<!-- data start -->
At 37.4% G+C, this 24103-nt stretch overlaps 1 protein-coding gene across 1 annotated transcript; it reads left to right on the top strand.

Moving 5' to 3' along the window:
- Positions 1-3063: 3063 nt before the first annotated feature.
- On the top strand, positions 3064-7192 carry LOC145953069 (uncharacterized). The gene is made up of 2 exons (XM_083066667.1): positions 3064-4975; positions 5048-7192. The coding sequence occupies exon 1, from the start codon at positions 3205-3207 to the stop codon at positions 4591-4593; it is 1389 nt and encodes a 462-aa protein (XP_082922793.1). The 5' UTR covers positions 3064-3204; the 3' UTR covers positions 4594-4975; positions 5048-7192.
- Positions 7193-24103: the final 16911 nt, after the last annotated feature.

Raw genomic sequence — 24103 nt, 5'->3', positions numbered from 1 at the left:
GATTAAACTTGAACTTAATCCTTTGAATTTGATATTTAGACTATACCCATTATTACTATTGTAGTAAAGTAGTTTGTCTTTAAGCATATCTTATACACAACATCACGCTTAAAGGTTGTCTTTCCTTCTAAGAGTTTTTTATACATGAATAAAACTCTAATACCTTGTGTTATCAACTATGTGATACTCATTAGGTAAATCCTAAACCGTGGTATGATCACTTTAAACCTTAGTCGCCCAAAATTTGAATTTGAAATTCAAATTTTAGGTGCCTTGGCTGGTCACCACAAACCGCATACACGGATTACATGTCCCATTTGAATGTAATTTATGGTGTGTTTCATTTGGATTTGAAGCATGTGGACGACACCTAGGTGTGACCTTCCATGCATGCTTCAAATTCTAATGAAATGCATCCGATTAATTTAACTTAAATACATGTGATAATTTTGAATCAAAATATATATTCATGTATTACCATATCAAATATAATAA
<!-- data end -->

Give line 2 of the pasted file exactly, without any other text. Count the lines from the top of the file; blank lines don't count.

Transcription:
Moving 5' to 3' along the window: